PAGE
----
However, while the similarities are clear, I'm unable to find even a single photograph of pre-1945 Nazis carrying portraits of their dead on sticks at rallies. They did carry swastikas on sticks, rather than portrairs, a lot:

enter image description here

(source: https://rarehistoricalphotos.com/color-photos-from-nazi-germany/ )

I did find several photographs of German right-wing "Alternative for Germany" (AfD; officially founded in 2013) carrying portraits of dead people at a 2018 rally in Chemnitz, for example:

enter image description here

(Source: https://www.ft.com/content/d851b646-c7d6-11e8-ba8f-ee390057b8c9 )

or

enter image description here

(Source: https://abcnews.go.com/International/wing-protests-fueled-anti-immigrant-sentiment-continue-germany/story?id=57545743 )

enter image description here

(Source: https://www.timesofisrael.com/german-minister-mistakes-made-in-chemnitz-suspects-cases/ )

enter image description here

The timing suggests that the Russians may have borrowed the "Immortal regiment" ritual from the AfD, rather than directly from pre-1945 Nazis.

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    I agree. Carrying portraits of the dead footsoldiers of some war is fine propaganda after the war is won , before, it's just a bummer. – bukwyrm Jul 29 at 4:43
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    @Dimitri, thanks a lot. Very fine research! – 0-Level UNIX Monk Jul 30 at 11:46
  • The photos of AfD in 2018 can hardly serve as evidence of their influence on a Russian parade in 2012. – IMil Jul 31 at 6:22
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    @DimitriVulis I was under the impression that this particular SE site takes pride in its high standards of proof, therefore photos of a certain movement in 2018 are completely unacceptable as a proof of its influence on a 2012 Russian event. What's more, you now have admitted that your statement "Russians may have borrowed the ritual from the AfD" is factually wrong because this particular party didn't even exist at that time. I'd recommend you to revise your answer. – IMil Jul 31 at 12:49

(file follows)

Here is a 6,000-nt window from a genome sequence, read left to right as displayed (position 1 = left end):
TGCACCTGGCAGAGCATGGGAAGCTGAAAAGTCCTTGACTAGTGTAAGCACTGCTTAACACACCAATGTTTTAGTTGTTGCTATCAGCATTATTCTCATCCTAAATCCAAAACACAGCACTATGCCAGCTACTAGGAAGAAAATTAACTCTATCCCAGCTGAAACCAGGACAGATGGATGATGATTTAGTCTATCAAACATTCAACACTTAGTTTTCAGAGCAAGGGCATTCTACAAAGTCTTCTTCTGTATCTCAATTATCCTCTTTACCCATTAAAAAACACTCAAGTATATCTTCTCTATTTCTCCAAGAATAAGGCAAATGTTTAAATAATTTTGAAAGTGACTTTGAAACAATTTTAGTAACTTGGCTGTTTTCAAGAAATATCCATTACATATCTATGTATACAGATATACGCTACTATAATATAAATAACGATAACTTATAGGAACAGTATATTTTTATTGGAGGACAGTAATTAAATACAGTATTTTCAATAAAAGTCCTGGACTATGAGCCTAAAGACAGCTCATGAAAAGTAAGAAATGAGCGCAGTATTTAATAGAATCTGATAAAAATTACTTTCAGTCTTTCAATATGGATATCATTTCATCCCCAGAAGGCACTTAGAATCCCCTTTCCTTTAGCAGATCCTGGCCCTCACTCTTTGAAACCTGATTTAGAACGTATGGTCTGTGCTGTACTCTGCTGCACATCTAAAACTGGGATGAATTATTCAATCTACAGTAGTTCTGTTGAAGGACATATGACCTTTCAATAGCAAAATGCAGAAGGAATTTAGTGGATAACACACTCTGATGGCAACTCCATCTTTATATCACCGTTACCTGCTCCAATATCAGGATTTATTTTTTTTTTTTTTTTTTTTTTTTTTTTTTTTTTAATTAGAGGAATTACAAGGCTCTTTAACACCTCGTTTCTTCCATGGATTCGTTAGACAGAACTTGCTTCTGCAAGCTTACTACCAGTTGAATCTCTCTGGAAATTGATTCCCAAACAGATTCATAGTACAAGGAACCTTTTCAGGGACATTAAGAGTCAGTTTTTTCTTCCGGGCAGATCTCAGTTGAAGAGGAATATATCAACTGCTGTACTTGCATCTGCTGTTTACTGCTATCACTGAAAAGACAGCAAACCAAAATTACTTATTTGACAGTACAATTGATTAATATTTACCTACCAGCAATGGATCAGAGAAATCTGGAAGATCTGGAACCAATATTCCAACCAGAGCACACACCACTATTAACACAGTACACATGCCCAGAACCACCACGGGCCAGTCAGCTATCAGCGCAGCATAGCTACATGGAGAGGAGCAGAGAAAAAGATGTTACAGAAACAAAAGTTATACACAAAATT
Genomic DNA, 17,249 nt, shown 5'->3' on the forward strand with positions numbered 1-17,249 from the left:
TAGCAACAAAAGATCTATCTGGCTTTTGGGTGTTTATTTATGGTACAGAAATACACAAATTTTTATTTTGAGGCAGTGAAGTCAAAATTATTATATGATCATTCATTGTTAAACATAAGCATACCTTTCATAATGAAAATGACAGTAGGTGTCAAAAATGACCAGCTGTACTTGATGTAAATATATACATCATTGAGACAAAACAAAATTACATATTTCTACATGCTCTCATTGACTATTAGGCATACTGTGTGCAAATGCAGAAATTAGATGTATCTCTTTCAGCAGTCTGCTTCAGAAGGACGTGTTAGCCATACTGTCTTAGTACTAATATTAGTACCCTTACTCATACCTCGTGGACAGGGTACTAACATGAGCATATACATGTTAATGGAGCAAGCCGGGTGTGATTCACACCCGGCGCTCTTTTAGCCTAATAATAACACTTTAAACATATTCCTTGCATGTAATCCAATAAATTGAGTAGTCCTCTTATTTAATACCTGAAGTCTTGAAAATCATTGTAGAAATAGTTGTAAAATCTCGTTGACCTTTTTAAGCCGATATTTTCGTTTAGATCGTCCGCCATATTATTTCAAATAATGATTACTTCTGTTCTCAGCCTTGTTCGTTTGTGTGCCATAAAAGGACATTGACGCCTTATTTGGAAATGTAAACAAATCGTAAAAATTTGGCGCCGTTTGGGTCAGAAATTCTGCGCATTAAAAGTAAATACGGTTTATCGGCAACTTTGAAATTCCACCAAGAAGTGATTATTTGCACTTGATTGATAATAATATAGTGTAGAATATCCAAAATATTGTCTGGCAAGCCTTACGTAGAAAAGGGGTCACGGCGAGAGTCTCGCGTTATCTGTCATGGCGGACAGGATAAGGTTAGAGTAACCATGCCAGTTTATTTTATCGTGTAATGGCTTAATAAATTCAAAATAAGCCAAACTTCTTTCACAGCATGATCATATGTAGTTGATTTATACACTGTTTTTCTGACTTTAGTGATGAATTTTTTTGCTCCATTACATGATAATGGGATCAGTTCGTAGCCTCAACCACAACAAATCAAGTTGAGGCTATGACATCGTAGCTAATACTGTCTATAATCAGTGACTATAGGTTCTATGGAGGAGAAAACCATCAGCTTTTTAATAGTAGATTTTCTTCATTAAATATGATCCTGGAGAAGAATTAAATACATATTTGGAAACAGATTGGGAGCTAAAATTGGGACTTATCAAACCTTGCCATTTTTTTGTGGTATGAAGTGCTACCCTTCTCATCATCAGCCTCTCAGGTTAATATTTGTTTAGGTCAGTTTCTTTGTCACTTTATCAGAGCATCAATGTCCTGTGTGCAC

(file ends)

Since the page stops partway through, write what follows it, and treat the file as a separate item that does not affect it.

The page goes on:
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    Actually, it would be much better if you deleted your answer altogether because it's just an unsalvageable pile of unfounded conjectures. The key difference between the "Immortal Regiment" and the examples you've shown is that Horst Wessel and the people whose portraits are carried by AdF are intended to be, essentially, martyrs. Their portraits are meant to incite hatred towards groups of people allegedly responsible for their deaths. During IR people carry portraits of their ancestors who fought in WW2, regardless of whether they were killed or survived. The message is respect, not hatred. – IMil Jul 31 at 13:08
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It is utterly and completely untrue to say that the tradition of holding parades and marches to celebrate a victory comes from Nazi Germany. Victory parades were held in Ancient Roman times, and have continued on and off ever since.

Napoleon held a victory parade in 1810, and the Allies held parades to celebrate his defeat in 1815. There were victory parades following WW1 and WW2 by the victorious allies.

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    I think this is about whether a specific victory parade is inspired by Nazi Germany (not parades in general). – Barry Harrison May 13 at 19:09
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    If a country decides to hold a victory parade, how can you tell if it was inspired by Nazi Germany, Napoleon or Ancient Rome? – DJClayworth May 13 at 19:10
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    See, this is the problem with the question. Well, maybe not exactly. I now want to say: Maybe Russia is copying a Nazi Germany tradition. (Which as you pointed out, doesn't mean it's bad.) I am not supporting that the tradition is copied. I think we need context (e.g. from where the claim came from). – Barry Harrison May 13 at 19:11
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    Also you end up in the territory of "The Nazis did it, so it must be bad", which leads you to things like "Hitler liked dogs, so we should all hate dogs." – DJClayworth May 13 at 19:12
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    i also doubt that a victory parade in this style, i.e. with pictures of individual dead family members, would have flown in nazi germany. there would have been a giant monument and a parade, for a victory. families showing their losses would not have been sanctioned. – bukwyrm May 17 at 18:59